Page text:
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Newspoll shows support for declining voice in parliament



Support for an indigenous voice in parliament is waning, but a narrow majority is still in favor of the measure, according to a special Newspoll.

Support for the voice fell from 56 percent at the start of the year to 53 percent in the latest poll, The Australian poll shows.

The total vote of those against the proposal rose just one point to 38 percent, but those who said they were strongly in favor of the proposal fell from 28 percent in February to 25 percent in the latest poll.

This was driven by a decline in Coalition voters who said they were strongly in favor last time out, from 13 percent to 10 percent.

Among the total number of voters in full or part, the largest declines since February have been among women, Labor voters, and younger demographics.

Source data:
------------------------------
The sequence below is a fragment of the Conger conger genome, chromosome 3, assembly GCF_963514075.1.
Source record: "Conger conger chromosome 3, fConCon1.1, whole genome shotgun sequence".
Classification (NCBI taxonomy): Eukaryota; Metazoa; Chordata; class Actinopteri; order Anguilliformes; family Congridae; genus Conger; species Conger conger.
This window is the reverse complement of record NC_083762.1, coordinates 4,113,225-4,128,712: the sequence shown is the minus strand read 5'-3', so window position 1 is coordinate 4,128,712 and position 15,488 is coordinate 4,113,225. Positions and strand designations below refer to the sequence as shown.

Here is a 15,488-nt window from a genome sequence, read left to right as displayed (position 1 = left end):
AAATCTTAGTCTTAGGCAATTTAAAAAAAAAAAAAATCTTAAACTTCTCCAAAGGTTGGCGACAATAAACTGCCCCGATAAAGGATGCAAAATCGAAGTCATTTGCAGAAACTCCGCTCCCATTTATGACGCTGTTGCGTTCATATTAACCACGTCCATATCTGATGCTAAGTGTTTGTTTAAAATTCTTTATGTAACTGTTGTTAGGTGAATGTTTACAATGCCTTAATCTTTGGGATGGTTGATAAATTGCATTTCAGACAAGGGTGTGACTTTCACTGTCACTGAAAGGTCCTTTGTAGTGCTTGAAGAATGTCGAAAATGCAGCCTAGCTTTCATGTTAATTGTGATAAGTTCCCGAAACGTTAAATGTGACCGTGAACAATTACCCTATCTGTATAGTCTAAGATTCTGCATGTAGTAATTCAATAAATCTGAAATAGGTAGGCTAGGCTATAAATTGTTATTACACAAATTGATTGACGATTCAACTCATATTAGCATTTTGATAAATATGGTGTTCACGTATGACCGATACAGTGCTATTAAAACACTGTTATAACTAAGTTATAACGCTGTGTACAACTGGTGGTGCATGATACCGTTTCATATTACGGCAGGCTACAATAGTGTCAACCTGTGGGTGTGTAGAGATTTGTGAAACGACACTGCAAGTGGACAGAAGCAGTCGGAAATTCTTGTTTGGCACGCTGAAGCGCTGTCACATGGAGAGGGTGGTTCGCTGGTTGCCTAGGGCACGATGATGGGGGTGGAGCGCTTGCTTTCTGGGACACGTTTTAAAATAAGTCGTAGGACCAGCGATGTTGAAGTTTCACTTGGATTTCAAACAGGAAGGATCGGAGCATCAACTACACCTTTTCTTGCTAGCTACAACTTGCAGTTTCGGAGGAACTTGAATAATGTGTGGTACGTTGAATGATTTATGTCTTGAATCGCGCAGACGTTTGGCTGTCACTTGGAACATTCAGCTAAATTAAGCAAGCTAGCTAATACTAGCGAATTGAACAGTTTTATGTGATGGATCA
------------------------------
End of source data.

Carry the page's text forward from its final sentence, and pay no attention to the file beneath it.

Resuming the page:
Among people ages 18 to 34, support fell from 70 percent in early February, when Newspoll first asked voters this question, to 64 percent in the most recent poll.

A full 57 percent of those 65 and older said they were opposed in early February, but that has fallen to 48 percent now, with a two-point increase among those in support to 42 percent.

Female voters in favor also fell from 60% to 54%, while support among men fell from 53% to 50%.

When split along party lines, the level of support among Labor voters fell from 74 to 68 percent.

The number of Labor voters against the voice rose three points to 21 per cent, while there was a three point increase to 11 per cent of Labor voters sitting on the fence.

Movement among Coalition voters saw the number in favor drop by just two points to 35 percent.

The poll of 1,530 voters from across the country was conducted between March 1 and 4.

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